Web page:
Buckeye Dairy News: Volume 11 Issue 3

  1. MarketView...U.S. Dairy Outlook Brief 2010

    Dr. Cameron Thraen, Milk Marketing Specialist, The Ohio State University (top of page) pdf file

    Chart 1 depicts the long term relationship between the Class 3 milk price (line, left axis) and the rate of change in U.S. milk production (bars, right axis). The inverse relationship between price and rate of increase in milk production is evident. The dashed horizontal line at 2% shows the annual rate of growth in demand for milk and milk products in the United States. Production expansion higher than this pushes down the milk price, while production expansion at a rate lower than 2% drives up the price of milk. The rapid rise in the milk price beginning in 2007 was caused by slow growth in U.S. milk production and, what is not shown on Chart 1, slow growth in milk production outside the United States. This in turn resulted in additional export demand for milk proteins from the U.S. and the historically high U.S. milk price. The 2008 collapse in U.S. and world demand, coupled with continued U.S. milk production expansion above the 2% line, resulted in the collapse of the farm milk price.

    Chart 1

    Chart 1

    The rate of growth in U.S. milk production has been slowing for the past 12 months, finally nearing zero in June 2009. Over the first six months of 2009, this reduction in the rate of growth has not been severe enough to halt the decline in the U.S. milk price. While milk cows have been culled aggressively, milk yield per cow has not moderated. Overall production has slowed, but not enough.

    Chart 2 shows the long term history of milk yield per cow (right axis) and the number of milk cows for the United States (left axis). The upward trend in milk productivity is evident. Average annual milk per cow grows at a rate of 1.7% per year. Milk cow on farms shows a much more varied history. Beginning in January 2004, the U.S. dairy herd started on an aggressive expansion path. This expansion ran out of steam mid-year 2008 and began a significant downward adjustment January 2009.

    Chart 2

    Chart 2.

    For milk prices and dairy farm profits to return to a more sustainable level, a painful process needs to take place. The number of dairy cows in the United States must be reduced by a significant amount. The current level, 9,190,000 head is much too high. With the unabated increase in milk output per cow, the adjustment must come from increased dairy cow slaughter. The recent round of the Cooperatives Working Together dairy cow removal program will remove an additional 86,700 head when completed; however, this is not nearly enough. The U.S. dairy cow numbers must decline by at least another 200,000 head. U.S. milk cow numbers must get back to the level of January 2004. This means that a significant number of dairy farms operations will have to exit the industry over the coming months. Today, dairy producers expect the U.S. milk price to return to the $17 to $19 dollar range and this is only possible with a U.S. dairy herd below 9 million head.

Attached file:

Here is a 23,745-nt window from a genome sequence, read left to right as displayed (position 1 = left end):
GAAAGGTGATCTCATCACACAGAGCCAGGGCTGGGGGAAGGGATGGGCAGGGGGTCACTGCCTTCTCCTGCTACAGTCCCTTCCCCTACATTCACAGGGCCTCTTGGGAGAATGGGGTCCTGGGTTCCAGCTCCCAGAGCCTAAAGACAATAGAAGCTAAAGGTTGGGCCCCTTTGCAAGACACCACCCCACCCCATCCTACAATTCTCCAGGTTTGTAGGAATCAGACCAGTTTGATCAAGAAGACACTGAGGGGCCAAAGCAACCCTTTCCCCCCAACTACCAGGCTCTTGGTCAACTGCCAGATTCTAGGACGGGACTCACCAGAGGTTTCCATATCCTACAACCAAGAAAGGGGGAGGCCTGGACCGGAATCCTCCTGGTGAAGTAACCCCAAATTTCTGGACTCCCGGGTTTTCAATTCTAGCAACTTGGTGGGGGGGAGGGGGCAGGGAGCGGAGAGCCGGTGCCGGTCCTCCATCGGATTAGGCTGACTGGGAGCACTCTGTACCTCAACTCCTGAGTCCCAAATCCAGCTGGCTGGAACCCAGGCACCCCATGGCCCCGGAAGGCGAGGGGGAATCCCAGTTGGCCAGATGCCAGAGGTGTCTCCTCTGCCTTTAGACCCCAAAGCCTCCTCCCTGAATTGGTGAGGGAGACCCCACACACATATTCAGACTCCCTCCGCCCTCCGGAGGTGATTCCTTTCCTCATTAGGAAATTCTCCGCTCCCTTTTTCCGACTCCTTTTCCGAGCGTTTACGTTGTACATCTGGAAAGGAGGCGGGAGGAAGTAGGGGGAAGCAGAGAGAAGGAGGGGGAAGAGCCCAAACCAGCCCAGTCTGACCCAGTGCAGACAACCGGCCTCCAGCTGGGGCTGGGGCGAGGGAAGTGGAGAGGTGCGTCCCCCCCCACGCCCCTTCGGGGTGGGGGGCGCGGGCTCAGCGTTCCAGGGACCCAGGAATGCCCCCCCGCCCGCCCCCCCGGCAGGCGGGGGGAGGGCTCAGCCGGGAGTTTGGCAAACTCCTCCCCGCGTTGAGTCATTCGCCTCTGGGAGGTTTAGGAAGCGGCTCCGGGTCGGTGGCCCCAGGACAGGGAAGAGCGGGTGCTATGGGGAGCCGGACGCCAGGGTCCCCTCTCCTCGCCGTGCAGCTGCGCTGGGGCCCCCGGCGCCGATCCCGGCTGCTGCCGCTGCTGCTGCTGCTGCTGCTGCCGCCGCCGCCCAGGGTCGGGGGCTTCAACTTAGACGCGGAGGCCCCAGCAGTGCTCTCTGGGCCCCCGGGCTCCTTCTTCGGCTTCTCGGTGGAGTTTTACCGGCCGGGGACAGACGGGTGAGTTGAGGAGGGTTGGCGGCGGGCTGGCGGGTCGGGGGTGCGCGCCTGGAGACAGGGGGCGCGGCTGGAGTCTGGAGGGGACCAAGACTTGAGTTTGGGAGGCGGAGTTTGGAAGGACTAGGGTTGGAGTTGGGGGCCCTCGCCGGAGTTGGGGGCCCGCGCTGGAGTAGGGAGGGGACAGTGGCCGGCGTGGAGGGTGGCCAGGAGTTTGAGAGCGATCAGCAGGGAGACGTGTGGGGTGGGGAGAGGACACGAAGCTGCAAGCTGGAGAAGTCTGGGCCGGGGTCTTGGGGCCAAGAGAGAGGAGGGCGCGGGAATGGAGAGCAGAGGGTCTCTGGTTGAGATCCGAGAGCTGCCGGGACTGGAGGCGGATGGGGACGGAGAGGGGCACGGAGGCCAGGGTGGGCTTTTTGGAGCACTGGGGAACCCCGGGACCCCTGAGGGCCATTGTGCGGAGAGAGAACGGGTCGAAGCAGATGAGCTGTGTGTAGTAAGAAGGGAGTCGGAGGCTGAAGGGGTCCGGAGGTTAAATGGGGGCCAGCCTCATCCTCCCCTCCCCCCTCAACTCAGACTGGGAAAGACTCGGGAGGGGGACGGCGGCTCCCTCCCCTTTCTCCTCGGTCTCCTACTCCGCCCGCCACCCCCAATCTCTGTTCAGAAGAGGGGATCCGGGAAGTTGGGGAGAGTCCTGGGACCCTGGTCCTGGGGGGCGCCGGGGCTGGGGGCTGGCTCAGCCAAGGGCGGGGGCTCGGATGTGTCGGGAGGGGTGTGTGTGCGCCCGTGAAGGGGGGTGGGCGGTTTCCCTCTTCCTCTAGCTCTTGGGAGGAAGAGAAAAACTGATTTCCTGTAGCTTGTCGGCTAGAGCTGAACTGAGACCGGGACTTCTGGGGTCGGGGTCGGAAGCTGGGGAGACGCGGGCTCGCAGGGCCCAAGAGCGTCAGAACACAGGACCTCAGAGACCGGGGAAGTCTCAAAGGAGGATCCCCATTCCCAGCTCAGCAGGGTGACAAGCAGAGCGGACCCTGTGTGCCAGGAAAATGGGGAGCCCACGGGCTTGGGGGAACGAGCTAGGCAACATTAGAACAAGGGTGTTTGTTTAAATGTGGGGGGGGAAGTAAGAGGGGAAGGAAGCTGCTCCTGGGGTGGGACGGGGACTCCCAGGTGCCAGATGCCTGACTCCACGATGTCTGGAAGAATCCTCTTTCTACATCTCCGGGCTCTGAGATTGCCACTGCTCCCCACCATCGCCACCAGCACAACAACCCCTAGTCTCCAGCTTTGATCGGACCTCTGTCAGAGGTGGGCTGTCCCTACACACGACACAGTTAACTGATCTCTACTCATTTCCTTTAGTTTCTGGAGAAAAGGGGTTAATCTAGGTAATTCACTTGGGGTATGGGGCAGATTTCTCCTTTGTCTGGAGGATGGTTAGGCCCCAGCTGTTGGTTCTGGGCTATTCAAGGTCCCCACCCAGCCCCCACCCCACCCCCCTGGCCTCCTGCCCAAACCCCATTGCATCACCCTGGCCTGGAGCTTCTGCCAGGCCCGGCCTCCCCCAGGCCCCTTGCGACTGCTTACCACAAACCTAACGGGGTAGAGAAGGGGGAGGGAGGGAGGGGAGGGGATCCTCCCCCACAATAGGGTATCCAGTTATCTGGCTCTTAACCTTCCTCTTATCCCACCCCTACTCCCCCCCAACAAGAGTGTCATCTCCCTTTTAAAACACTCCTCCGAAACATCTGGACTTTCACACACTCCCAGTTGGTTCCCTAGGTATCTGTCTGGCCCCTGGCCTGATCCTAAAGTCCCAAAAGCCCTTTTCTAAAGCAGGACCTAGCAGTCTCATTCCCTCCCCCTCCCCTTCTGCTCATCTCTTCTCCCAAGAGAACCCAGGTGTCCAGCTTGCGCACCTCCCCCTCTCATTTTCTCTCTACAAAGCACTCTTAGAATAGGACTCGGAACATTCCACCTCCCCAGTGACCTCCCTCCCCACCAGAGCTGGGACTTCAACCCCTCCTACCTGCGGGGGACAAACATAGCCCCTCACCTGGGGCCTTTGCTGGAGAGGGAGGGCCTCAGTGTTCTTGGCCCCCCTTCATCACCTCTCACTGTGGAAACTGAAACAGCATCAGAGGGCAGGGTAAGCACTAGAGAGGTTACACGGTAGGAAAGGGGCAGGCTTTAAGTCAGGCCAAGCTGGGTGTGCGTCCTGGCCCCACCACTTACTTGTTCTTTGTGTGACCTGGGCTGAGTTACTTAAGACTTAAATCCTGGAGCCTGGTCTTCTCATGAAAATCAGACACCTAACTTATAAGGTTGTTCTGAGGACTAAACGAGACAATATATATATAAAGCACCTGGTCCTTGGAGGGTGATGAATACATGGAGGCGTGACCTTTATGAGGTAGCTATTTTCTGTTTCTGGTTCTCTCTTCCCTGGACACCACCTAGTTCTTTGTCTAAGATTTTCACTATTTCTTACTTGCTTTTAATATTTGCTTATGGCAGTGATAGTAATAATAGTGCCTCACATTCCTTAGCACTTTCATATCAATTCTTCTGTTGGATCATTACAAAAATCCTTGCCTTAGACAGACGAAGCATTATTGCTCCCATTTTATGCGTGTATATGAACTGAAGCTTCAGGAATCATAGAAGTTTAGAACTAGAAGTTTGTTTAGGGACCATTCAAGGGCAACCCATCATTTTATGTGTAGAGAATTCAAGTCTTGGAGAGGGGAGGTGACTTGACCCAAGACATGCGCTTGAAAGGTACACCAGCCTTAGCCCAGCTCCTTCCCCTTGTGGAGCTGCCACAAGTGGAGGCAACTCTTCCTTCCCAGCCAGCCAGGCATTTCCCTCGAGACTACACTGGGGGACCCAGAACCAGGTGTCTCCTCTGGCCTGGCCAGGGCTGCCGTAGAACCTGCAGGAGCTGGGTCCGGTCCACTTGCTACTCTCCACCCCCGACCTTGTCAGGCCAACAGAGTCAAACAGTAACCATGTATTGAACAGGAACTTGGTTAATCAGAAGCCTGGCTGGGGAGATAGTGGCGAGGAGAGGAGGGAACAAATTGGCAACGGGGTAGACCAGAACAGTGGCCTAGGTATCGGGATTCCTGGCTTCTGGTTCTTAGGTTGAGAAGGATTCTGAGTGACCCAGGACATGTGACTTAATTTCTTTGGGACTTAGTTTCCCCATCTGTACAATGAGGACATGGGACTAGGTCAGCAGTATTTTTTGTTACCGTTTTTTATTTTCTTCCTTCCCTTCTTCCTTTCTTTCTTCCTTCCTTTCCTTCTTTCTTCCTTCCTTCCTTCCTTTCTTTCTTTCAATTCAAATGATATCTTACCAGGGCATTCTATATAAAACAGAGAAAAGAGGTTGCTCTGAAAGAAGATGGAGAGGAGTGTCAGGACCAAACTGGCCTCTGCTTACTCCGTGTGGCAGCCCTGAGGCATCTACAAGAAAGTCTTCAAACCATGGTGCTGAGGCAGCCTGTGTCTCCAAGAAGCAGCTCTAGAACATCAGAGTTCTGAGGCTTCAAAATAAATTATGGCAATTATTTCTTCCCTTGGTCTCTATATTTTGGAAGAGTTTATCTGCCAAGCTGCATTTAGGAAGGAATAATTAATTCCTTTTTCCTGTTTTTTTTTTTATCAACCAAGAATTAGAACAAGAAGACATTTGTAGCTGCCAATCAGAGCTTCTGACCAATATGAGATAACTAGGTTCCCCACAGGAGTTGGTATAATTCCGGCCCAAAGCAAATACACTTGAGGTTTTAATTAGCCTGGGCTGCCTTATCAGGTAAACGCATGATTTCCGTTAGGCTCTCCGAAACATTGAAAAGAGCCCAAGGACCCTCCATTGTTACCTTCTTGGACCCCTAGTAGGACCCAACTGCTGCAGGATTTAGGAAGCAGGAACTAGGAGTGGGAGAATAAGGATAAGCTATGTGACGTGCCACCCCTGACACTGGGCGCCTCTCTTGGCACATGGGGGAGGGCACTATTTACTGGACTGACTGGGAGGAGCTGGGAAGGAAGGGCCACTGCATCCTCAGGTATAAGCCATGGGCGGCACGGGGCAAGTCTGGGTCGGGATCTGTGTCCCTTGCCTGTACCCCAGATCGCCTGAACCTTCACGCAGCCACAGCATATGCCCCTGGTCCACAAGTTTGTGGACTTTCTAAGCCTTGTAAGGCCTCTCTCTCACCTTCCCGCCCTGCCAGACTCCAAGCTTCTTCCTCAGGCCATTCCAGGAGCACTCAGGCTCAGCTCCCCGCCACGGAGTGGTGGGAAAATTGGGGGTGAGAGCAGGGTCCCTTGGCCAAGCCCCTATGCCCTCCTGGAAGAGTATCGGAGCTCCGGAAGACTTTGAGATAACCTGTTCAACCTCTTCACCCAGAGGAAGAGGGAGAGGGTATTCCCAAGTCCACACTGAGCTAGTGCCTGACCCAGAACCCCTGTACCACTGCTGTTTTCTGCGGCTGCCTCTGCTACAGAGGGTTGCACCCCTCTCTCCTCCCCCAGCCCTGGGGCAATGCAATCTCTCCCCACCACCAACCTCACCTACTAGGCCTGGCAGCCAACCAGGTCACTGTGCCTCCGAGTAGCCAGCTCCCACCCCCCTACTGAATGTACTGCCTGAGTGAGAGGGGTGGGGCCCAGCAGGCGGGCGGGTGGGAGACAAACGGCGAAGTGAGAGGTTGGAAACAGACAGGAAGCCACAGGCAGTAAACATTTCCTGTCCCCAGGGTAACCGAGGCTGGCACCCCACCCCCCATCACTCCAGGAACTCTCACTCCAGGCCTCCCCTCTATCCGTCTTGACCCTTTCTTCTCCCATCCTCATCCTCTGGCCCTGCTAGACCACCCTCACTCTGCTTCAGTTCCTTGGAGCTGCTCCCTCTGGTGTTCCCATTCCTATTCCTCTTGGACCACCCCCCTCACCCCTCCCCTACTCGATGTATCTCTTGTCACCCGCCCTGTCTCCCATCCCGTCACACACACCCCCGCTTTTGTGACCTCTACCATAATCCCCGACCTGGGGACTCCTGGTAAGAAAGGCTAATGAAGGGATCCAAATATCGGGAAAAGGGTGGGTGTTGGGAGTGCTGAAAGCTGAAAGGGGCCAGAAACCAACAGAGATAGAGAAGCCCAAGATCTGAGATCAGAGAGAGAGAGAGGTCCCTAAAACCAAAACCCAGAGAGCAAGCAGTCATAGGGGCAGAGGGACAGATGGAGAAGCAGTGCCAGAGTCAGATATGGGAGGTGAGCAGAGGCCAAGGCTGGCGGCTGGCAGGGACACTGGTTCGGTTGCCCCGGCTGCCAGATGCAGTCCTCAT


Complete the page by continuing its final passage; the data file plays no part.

As the financial pain is spread across the thousands of medium to small dairy operations in the U.S., the political pressure to rescue these operations is mounting. The U.S. Secretary of Agriculture has increased the support prices offered on Cheese and Nonfat dry milk. The U.S. Senate has passed legislation supporting even higher effective support prices. There is pressure to increase payments under the Milk Income Loss Payment program. All of these measures will only serve to extend the pain. The only way to sustained higher prices for U.S. dairy farms is to reduce the number of milk cows and production. The process has started and now it needs to run its course over the coming months.

  2. Dairy Critical Issue Briefs (DIBS): 24 now available online address issues facing dairy producers dealing with today’s continuing pitiful milk prices

    Ms. Dianne Shoemaker, Extension Dairy Specialist, Ohio State University Extension (top of page) pdf file

    Dairy Issue Briefs (DIBS) target critical management issues facing Ohio’s economically bruised dairy farms. Cost-cutting decisions must be made with full awareness of both short and long-term production and economic consequences. OSU Extension’s Dairy Working Group, a collaboration of OSU Extension and OARDC faculty is identifying and addressing critical issues in five areas:
    • Nutrition and feed costs,
    • Reproduction and health,
    • Calf and heifer management,
    • Business issues, and